ARDMORE, Pa. — Only two months on a calendar separate the Masters and the U.S. Open, but a galaxy separates the Sundays we encounter at each. Sundays at Augusta National bring birdies and eagles; roars and joy rule the day. Sundays at the U.S. Open identify the last man clinging to a bending branch just before it snaps off the side of a cliff. The U.S. Open’s resounding chorus? A collective groan.
That being the formula, Merion, stage for the 113th U.S. Open, won’t disappoint on Sunday. The little course that could, measuring a smidge under 7,000 yards and moistened by more than 7 inches of precipitation this week, has fooled us all, like some quiet bespectacled grandmother at the far end of the poker table who suddenly turns over four kings.
As the rain fell in buckets early in Open week, four-time major winner Ernie Els and others sheepishly talked about seeing more birdies than usual at a U.S. Open. Players were being asked about 62s and potential winning scores that might climb double-digits under par. After all, the best players on the planet were going to have scoring clubs in their hands, and the greens were going to be softer than a goose-down pillow.
And Merion simply smirked.
“Sure, there was some concern when we got rain, because that meant we couldn’t control the setup,” said George “Buddy” Marucci, a club member who captained the U.S. to a Walker Cup victory at Merion four years ago. “But this is a hard golf course whether it’s playing firm or whether it’s soft. It’s been a great Open. Mike Davis (executive director of the U.S. Golf Association, in charge of setup) has done a fabulous job.”
We’re repeatedly told the USGA doesn’t really care about score, but it’s an alarming coincidence that year after year, shooting level par nearly always keeps one in the mix. Sunday it may be the perfect standard.
We asked for old school this week, right? Well, Merion, which hadn’t held an Open since players competed with persimmon woods and wound golf balls, has been the strict venerable schoolmaster, rapping players across the knuckles all week with a firm ruler.
“I’d read somewhere this morning they were going to set the course up (Saturday) so that it was ‘gettable,’ smiled Luke Donald, who finished bogey/double bogey to shoot 71. “I think it was an April Fool’s joke.”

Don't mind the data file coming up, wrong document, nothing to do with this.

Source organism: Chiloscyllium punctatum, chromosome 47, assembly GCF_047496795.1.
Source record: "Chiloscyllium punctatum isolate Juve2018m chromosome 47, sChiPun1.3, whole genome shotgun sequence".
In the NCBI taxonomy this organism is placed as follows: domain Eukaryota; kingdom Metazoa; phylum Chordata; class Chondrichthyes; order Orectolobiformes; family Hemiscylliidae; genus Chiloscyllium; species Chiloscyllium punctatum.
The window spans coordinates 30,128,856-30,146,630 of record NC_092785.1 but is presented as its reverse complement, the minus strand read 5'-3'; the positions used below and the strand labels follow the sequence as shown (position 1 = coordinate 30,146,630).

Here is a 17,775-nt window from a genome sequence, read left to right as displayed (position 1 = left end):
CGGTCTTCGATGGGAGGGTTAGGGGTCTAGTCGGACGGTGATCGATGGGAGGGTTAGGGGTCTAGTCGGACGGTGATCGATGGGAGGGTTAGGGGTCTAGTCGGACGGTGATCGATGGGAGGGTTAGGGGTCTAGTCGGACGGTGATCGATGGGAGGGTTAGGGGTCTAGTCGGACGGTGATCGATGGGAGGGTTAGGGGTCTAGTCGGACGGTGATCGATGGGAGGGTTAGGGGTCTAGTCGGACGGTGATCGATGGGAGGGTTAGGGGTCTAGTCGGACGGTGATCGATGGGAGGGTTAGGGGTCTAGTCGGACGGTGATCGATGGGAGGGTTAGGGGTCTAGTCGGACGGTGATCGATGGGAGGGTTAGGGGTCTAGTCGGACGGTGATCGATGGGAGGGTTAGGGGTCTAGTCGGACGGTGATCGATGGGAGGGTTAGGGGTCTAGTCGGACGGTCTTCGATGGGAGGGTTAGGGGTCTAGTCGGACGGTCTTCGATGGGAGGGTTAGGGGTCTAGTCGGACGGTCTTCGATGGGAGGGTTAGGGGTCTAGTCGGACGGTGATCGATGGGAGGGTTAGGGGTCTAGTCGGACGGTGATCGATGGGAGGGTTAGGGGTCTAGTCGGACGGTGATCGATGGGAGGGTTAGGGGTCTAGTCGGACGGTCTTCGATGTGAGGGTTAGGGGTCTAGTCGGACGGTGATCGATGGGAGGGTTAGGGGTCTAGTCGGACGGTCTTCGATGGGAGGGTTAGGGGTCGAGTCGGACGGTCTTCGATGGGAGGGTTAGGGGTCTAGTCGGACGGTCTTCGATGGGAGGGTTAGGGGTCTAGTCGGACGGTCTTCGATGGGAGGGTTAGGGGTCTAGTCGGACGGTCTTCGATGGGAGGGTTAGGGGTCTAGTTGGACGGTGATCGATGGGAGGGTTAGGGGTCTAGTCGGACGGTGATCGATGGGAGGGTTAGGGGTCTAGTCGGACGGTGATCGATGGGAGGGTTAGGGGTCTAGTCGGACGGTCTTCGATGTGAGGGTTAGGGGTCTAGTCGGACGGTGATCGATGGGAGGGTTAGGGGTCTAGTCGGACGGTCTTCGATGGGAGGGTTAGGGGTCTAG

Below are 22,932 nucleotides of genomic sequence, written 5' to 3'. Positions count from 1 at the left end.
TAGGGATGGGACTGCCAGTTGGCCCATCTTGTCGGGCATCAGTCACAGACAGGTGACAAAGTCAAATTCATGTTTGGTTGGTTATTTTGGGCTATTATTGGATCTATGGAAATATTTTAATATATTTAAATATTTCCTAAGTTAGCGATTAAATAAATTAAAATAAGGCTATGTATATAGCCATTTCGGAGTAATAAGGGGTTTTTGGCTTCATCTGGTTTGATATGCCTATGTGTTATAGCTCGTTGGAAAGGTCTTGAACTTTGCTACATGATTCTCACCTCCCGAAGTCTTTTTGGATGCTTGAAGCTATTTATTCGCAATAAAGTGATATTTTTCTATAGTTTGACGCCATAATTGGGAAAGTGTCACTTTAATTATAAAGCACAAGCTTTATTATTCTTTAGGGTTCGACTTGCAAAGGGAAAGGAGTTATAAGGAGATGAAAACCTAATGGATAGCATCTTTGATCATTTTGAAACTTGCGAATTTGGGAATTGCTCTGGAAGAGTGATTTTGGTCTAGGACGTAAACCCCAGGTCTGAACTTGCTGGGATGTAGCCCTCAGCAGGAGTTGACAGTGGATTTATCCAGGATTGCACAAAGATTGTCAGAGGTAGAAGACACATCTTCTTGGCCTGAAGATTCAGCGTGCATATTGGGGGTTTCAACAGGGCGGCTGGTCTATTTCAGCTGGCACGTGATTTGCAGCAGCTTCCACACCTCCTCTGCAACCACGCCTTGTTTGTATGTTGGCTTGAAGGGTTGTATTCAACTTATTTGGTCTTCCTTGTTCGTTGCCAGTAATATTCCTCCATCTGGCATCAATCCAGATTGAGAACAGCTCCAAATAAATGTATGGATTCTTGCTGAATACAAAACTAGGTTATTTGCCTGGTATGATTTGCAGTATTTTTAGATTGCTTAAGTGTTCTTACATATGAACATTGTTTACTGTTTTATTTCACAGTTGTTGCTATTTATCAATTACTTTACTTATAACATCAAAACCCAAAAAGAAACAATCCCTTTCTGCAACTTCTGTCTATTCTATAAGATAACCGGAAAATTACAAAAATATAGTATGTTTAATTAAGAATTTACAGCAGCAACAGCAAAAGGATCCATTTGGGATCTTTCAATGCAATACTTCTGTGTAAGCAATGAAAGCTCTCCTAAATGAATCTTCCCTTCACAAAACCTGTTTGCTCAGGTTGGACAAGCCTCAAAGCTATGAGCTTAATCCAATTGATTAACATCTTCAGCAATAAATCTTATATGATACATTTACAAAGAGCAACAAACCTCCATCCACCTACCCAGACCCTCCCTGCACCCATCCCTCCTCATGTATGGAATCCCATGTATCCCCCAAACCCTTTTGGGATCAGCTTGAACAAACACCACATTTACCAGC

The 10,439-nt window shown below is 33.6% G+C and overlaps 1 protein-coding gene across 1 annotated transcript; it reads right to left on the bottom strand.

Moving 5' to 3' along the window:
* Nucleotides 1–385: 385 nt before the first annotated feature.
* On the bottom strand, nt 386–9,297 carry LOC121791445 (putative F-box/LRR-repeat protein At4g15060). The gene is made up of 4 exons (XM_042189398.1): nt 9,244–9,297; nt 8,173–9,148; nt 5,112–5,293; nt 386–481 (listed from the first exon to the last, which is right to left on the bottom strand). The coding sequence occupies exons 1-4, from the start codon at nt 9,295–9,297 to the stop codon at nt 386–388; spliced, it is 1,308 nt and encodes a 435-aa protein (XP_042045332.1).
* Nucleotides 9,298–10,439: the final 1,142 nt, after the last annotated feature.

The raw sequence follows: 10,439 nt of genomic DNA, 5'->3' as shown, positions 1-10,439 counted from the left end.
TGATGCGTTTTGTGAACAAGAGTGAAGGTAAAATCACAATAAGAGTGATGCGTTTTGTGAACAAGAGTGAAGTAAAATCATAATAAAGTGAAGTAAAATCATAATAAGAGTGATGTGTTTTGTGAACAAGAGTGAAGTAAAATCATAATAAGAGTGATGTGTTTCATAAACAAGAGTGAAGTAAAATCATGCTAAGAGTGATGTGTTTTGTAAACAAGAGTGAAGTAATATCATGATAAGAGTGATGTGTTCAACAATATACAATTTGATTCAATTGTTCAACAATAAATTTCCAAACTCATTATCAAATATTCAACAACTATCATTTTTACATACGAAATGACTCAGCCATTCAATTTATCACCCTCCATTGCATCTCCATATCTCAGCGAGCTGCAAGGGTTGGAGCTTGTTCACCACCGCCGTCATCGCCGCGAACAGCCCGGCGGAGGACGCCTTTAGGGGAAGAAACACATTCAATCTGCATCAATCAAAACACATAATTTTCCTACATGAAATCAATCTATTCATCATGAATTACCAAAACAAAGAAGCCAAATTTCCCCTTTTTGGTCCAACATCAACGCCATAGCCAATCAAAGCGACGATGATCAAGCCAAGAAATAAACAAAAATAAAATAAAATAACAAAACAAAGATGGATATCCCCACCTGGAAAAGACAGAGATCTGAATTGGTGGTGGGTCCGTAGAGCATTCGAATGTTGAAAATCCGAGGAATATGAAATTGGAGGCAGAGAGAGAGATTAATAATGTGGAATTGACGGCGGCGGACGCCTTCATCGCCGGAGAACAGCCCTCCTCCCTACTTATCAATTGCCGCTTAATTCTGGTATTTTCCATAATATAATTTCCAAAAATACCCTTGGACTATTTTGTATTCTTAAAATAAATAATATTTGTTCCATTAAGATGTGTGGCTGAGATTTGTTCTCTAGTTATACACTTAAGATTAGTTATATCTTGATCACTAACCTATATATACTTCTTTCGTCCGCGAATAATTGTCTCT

Your winner on Sunday will not be a fluke, not with the exam that awaits once players leave the diminutive par-3 13th and cross the road for what is one of the most arduous finishes in major-championship golf. Why, on Saturday, Justin Rose, Hunter Mahan, Luke Donald and Charl Schwartzel all stepped to the 17th tee, a par-3 stretched to 252 yards, at under par for the tournament – and not a single one of them finished in red numbers. Between the four on 17-18, there wasn’t a single par; they combined for a double bogey and seven bogeys. The third-round scoring average: 74.3.
Watching the leaders putt on the 15th green, Davis said the course setup would be similar on Sunday, and perhaps, depending on wind direction, “just a hair easier.”
Sunday’s winner could very well be a man who posts an early number and sits sipping an iced tea in player hospitality. Or, given Merion’s hard-to-tackle difficulty, sipping something far, far stronger.
So who will step forward on Sunday to capture the 113th U.S. Open? Well, the possibilities are rich with intrigue. Certainly Phil Mickelson, the leader in each of the first three days, cannot think of a better present for his 43rd birthday, and nobody has played any better than the left-hander this week. But he knows as well as anyone the difficulty of the task at hand; should he temporarily forget, he has five runner-up medals back home in California that will jolt his mind.
There are young guys in the hunt (Hunter Mahan, Billy Horschel, Jason Day, Rickie Fowler) trying to land their first major; a part-time player (Steve Stricker) trying to become the oldest U.S. Open champion at age 46; a couple of proven Englishmen (Donald, Rose) trying to win their country’s first U.S. Open since Tony Jacklin in 1970; and a steady, highly talented South African (Charl Schwartzel) trying to add a U.S. Open trophy to a green jacket he secured two Aprils ago.
“It’s going to be a fun day tomorrow,” said Mickelson.
Fun? Really? Sure, if you like pulling wings off flies, hitting your thumb with a hammer and hearing fingers screeching down a chalkboard. There are no alliances in this annual episode of “Survivor,” and it surely will get lonely out there.
But by early Sunday evening outside Philadelphia, a playoff notwithstanding, at least one survivor is going to experience the reward of exhausted elation. There will be a U.S. Open trophy at his side, and hey, that in itself is pretty fun.